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Watching Cleveland lose at home to Boston last week in the game before the team fizzled in the showdown with the Heat is proof enough that the Cavaliers did not have a Plan B in the event that James left, a responsibility that falls on the shoulders of the owner -- who not only lost his best player, but also fired the coach and general manager responsible for the two best years in Cavaliers history last offseason. It is Gilbert, and not James, who is primarily to blame for the state of the franchise ...
... Successful organizations must adopt and believe in an institutional philosophy. The Cavaliers had won 66 and 61 games the previous two seasons, the two best win totals in franchise history. Gilbert sent the message that he did not believe in his front office, firing coach Mike Brown and general manager Danny Ferry even as the possibility of losing James as well hung over the team.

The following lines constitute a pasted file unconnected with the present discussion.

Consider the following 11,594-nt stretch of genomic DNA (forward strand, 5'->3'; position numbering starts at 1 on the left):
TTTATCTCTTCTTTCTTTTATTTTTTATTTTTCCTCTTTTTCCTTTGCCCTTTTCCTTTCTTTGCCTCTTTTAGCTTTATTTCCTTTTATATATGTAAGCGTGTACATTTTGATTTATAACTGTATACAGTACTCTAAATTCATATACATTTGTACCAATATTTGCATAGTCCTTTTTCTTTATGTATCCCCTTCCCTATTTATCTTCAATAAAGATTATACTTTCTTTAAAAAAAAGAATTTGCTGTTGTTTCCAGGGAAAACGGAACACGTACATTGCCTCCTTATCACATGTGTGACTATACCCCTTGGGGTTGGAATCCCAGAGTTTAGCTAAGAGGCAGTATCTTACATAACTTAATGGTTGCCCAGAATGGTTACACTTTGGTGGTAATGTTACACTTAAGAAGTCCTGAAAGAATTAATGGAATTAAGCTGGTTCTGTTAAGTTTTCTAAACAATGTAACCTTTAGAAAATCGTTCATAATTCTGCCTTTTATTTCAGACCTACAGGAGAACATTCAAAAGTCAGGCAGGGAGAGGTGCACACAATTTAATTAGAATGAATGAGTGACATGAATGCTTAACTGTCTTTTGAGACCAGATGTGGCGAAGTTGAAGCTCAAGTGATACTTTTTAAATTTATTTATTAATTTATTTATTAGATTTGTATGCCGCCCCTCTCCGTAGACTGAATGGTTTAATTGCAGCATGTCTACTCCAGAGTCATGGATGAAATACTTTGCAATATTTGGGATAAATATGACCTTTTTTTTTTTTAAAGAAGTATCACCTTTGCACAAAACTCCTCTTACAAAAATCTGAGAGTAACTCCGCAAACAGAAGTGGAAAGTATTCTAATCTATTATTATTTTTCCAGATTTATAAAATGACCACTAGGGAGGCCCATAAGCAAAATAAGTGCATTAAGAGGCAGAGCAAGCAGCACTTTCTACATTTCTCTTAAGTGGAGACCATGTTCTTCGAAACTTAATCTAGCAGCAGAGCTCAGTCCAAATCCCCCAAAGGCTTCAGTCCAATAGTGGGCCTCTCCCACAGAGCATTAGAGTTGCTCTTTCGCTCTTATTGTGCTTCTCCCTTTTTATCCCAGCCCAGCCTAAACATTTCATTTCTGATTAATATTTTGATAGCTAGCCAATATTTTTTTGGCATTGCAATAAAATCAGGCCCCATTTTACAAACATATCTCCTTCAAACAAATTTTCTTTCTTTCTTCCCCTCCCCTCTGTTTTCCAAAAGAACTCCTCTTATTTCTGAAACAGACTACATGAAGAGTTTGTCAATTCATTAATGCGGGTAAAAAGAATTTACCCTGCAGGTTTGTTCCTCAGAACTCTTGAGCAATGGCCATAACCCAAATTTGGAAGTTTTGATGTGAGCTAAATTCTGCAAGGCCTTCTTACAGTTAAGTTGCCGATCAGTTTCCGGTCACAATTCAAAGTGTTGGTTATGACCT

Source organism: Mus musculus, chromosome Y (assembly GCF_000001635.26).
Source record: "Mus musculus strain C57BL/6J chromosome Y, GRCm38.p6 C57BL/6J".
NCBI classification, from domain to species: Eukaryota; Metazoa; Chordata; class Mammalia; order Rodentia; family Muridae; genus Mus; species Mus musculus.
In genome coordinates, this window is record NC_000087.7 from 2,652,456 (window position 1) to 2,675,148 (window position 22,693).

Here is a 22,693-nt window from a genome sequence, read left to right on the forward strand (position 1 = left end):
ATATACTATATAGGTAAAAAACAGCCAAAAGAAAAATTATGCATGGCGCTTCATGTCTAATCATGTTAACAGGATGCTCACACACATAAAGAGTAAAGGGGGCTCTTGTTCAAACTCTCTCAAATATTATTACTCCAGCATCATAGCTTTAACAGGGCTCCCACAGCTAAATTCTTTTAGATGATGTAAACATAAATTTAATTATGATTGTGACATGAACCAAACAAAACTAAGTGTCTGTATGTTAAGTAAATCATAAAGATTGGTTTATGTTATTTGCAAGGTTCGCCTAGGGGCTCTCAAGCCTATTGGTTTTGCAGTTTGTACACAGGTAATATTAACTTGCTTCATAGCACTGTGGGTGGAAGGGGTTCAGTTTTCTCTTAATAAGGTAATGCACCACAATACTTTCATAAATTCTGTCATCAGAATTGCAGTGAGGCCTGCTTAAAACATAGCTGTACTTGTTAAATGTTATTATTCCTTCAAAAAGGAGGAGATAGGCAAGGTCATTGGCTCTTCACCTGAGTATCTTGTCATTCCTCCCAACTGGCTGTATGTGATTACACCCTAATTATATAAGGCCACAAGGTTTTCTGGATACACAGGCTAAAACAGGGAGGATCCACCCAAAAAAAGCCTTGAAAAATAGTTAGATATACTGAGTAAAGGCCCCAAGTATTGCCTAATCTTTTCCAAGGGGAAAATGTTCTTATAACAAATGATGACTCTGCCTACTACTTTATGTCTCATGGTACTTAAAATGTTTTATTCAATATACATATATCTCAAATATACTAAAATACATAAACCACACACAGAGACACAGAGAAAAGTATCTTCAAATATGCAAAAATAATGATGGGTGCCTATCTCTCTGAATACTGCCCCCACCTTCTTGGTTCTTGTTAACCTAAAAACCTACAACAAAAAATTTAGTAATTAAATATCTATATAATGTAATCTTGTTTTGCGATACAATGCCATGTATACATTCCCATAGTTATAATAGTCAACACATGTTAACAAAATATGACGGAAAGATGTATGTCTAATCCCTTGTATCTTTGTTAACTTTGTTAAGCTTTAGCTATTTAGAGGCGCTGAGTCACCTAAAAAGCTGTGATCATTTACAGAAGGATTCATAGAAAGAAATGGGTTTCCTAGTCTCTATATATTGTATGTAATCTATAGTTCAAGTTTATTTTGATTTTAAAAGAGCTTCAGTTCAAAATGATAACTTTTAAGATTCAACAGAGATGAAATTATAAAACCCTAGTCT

The takeaway is that Gilbert is blaming everyone but himself.
But in preparation for a potential James departure, Gilbert stood pat, let James control the negotiation and then was left without a chair when the free agent music stopped. Judging from his actions and his words, Gilbert apparently believed that his team wasn't very good, that his star was a quitter and that his coach and general manager weren't good enough to win a championship -- harsh assessments for a team that crossed 60 wins in consecutive years. What is more likely is that Gilbert clearly did not know what he wanted after the tough playoff loss. The result is a 2010-11 team without a compass and a fan base of season-ticket holders who thought they were going to be watching championship-level basketball paying to see a team that might not even make the playoffs.